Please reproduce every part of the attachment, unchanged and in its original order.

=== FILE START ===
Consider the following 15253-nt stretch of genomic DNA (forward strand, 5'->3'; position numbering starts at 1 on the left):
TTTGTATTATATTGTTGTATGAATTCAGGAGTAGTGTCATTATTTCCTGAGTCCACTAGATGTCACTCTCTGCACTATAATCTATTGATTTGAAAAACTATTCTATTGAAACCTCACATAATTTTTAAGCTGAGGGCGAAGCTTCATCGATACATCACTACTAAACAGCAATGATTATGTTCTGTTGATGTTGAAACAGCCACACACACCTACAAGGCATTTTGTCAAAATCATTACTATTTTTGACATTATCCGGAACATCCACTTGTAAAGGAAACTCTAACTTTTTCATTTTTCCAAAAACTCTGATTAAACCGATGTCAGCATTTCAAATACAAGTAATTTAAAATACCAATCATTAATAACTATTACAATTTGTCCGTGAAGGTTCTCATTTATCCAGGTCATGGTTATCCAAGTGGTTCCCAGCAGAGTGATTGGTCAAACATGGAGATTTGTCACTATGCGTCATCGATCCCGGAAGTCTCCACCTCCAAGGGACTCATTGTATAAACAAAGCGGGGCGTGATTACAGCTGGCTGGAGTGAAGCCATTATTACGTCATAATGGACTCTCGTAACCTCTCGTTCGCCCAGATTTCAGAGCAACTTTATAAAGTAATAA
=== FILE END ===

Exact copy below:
Consider the following 15253-nt stretch of genomic DNA (forward strand, 5'->3'; position numbering starts at 1 on the left):
TTTGTATTATATTGTTGTATGAATTCAGGAGTAGTGTCATTATTTCCTGAGTCCACTAGATGTCACTCTCTGCACTATAATCTATTGATTTGAAAAACTATTCTATTGAAACCTCACATAATTTTTAAGCTGAGGGCGAAGCTTCATCGATACATCACTACTAAACAGCAATGATTATGTTCTGTTGATGTTGAAACAGCCACACACACCTACAAGGCATTTTGTCAAAATCATTACTATTTTTGACATTATCCGGAACATCCACTTGTAAAGGAAACTCTAACTTTTTCATTTTTCCAAAAACTCTGATTAAACCGATGTCAGCATTTCAAATACAAGTAATTTAAAATACCAATCATTAATAACTATTACAATTTGTCCGTGAAGGTTCTCATTTATCCAGGTCATGGTTATCCAAGTGGTTCCCAGCAGAGTGATTGGTCAAACATGGAGATTTGTCACTATGCGTCATCGATCCCGGAAGTCTCCACCTCCAAGGGACTCATTGTATAAACAAAGCGGGGCGTGATTACAGCTGGCTGGAGTGAAGCCATTATTACGTCATAATGGACTCTCGTAACCTCTCGTTCGCCCAGATTTCAGAGCAACTTTATAAAGTAATAA